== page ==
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Universidade do Minho (2009)

Physiological and molecular studies on the invader Hakea sericea : a contribution for its control

Sousa, M. F.

Titre : Physiological and molecular studies on the invader Hakea sericea : a contribution for its control

Auteur : Sousa, M. F.

Université de soutenance : Universidade do Minho

Grade : Tese de doutoramento em Ciências Biológicas 2009

Résumé
Hakea sericea Schrad. (needlebush or silky hakea) is an Australian Proteaceae that can be found naturalized in South Africa, New Zealand and southern Europe. It presents xeromorphic adaptations in leaves, produces high amounts of long-lived, fire resistant seeds that are easily dispersed by both air and water, and relys on proteoid roots for enhanced nutrient uptake. Such unique abilities allowed H. sericea to proliferate and spread throughout its new habitats, being currently considered by regulatory agencies as one of the most agressive invaders established in Portuguese territory. Although mechanical and biological control have already been extensively tested in South Africa to constrain the expansion of H. sericea, in Portugal no large scale attempts have been made to control its spreading. Here we report the identification of a naturally occuring pathogenic fungus able to infect H. sericea that could, in a nearby future, be used as part of an integrated control strategy for this invader. The pathogenic agent was isolated from leaf spots of infected wild-growing H. sericea found in “Serra de Arga”, in north-western Portugal. Microscopical observation revealed typical Pestalotiopsis sp. 5-celled spores, whose members have been described as pathogenic for Proteaceae species. Thermocyclic amplification of the internal transcribed spacer region of the fungal rDNA, using ITS4 and ITS5 universal primers, identified the pathogenic agent as Pestalotiopsis funerea. Pathogenicity of P. funerea on H. sericea was confirmed with the infection of leaf-wounded and non-wounded 6-week-old in vitro-grown plants. Only the leafwounded plants sprayed with P. funerea developed lesions identical to those observed in wild-grown specimens. A major feature of H. sericea is the ability to produce proteoid roots in response to mineral scarcity, mainly N and P. Although the enhanced capacity of proteoid roots to absorb inorganic phosphate (Pi) has been mainly attributed to an increased root surface area and higher exudation of organic acids and phosphatases, here we focused on the Pi uptake system of proteoid roots by itself. Uptake experiments with 32Pi suggested the involvement of H+/Pi co- transport systems with Km values of 0.225 and 40.8 μM Pi, both prone to competitive inhibition with the analogs phosphite and arsenate, but not vanadate. This biphasic Pi uptake system with the highest affinity at submicromolar range is likely to confer H. sericea the ability to invade and proliferate throughout vast areas of nutrient-poor soils, where survival for most plant species seems harder. In plants, Pi uptake, translocation through tissues and interorganellar allocation is carried out by members of the phosphate transporter (PhT) family. Here we report the identification of four PhT genes (PiT2, PiT6, PH5 and PH7) from H. sericea genome. Through phylogenetic analysis and transmembrane domain (TMD) prediction, all identified genes were placed in the PhT1 family, meaning PiT2, PiT6, PH5 and PH7 are probably high- or low-affinity H+/Pi symporters involved in Pi transport into the cell. Phylogenetic analysis confirmed the homology between PhT1 members from different plant species, while PhT2 members (chloroplastidial H+/Pi symporters) were placed in a cluster of their own. Based on phylogeny, we also report the possible existence of new Na+/Pi symporter family in plants. The correlation between the expression site of each PhT1 with its deduced amino acid sequence has also been studied. Phylogenetic studies suggest that the amino acid structure of each PhT1 is insufficient to predict the tissue where the protein is likely to be expressed. Expression studies of PiT2, PiT6, PH5 and PH7 in plants grown in high- and low-Pi availabity shall provide insights on the Pi transport regulation mechanism of H. sericea.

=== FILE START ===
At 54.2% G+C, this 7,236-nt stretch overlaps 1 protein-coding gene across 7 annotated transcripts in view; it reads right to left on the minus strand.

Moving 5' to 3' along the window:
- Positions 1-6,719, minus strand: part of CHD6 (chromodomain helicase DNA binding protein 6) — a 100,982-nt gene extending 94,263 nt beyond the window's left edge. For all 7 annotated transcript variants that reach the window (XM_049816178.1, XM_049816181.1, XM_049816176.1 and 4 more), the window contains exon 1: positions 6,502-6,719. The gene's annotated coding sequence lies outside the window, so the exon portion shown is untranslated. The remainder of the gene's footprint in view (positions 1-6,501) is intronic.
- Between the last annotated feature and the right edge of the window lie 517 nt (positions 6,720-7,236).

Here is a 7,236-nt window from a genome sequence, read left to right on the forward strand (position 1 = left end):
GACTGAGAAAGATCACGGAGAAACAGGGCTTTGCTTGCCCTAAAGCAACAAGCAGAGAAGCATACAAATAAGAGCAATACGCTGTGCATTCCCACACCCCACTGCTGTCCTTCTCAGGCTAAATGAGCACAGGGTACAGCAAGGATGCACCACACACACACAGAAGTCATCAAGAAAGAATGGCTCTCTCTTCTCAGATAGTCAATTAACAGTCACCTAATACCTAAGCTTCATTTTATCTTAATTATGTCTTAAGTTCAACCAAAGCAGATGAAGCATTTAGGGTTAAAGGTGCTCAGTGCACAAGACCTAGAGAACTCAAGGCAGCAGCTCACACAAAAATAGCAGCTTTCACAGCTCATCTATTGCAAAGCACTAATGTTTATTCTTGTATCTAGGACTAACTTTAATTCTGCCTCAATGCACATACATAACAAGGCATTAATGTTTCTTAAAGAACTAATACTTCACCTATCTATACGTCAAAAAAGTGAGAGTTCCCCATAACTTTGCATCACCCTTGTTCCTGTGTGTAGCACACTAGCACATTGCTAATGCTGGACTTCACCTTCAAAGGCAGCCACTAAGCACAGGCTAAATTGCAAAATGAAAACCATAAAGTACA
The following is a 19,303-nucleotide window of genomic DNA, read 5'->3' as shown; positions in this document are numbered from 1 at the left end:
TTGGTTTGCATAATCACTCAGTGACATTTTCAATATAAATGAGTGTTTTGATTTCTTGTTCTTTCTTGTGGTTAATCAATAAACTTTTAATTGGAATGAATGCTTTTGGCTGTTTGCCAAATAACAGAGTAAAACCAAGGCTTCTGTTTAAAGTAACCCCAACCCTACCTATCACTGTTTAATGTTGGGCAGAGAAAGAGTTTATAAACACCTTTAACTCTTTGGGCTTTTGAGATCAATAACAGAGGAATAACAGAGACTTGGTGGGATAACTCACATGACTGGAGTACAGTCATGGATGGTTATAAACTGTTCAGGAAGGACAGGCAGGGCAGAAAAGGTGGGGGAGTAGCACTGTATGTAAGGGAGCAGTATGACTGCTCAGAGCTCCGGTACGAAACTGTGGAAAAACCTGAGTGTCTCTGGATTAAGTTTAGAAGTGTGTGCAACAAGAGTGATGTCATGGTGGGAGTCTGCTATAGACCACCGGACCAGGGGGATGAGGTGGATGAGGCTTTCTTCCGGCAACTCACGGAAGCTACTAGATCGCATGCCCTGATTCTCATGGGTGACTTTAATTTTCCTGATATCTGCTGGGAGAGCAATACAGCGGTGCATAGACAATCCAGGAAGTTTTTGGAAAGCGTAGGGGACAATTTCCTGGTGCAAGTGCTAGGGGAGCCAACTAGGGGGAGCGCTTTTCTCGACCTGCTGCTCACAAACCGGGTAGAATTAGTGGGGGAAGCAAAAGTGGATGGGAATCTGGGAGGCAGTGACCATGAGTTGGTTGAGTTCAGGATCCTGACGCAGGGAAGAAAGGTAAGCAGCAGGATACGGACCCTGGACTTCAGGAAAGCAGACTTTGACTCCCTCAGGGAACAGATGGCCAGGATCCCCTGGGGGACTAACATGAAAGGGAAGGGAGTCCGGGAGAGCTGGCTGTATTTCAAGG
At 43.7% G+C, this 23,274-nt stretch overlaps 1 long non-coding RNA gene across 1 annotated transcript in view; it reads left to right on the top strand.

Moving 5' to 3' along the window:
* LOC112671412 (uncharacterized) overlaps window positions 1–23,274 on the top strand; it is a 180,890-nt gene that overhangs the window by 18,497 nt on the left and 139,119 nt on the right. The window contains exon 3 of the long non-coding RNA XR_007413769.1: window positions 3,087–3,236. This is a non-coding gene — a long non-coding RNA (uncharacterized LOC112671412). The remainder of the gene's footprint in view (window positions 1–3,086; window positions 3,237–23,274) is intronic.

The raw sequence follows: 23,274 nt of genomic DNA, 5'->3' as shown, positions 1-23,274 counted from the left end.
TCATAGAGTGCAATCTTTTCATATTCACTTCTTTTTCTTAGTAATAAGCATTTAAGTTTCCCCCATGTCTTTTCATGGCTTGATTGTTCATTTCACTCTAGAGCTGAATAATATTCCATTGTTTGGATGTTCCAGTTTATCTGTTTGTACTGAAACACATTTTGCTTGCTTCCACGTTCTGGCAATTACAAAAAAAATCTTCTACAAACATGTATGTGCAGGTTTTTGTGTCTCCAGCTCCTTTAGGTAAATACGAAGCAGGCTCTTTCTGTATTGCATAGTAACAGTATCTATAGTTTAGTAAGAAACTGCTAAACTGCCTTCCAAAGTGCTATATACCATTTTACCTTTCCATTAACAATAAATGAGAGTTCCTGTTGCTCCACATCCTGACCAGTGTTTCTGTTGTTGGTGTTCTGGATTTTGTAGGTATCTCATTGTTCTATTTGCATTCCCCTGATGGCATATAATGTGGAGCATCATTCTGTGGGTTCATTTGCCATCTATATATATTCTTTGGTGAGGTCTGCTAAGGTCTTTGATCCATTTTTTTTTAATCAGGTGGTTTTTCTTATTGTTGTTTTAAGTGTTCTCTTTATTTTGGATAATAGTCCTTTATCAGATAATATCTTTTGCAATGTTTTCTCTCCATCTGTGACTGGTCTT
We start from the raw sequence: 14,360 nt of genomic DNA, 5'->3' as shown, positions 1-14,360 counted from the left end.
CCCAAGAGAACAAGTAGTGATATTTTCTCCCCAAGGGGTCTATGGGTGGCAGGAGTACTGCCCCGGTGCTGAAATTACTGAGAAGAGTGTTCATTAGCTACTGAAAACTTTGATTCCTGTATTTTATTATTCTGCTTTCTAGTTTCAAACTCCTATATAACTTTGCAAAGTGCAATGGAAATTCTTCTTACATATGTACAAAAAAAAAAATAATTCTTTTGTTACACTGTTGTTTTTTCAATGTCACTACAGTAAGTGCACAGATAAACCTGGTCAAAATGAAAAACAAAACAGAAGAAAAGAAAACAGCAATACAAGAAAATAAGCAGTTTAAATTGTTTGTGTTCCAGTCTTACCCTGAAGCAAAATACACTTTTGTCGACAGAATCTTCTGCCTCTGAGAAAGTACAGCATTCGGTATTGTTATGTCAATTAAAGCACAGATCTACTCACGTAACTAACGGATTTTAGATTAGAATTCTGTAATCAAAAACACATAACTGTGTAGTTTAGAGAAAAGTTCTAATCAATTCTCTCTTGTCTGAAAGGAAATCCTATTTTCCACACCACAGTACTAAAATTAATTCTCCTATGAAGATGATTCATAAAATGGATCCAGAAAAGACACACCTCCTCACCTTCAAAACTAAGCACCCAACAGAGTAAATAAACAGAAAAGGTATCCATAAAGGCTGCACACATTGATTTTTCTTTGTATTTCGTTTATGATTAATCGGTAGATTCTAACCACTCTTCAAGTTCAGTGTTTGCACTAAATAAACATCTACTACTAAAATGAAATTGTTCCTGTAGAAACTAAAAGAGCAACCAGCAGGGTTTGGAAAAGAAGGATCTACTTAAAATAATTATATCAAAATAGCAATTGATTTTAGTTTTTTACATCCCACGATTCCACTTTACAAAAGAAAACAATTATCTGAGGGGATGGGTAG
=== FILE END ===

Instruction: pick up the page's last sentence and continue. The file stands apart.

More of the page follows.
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Page publiée le 28 mars 2011, mise à jour le 12 juin 2017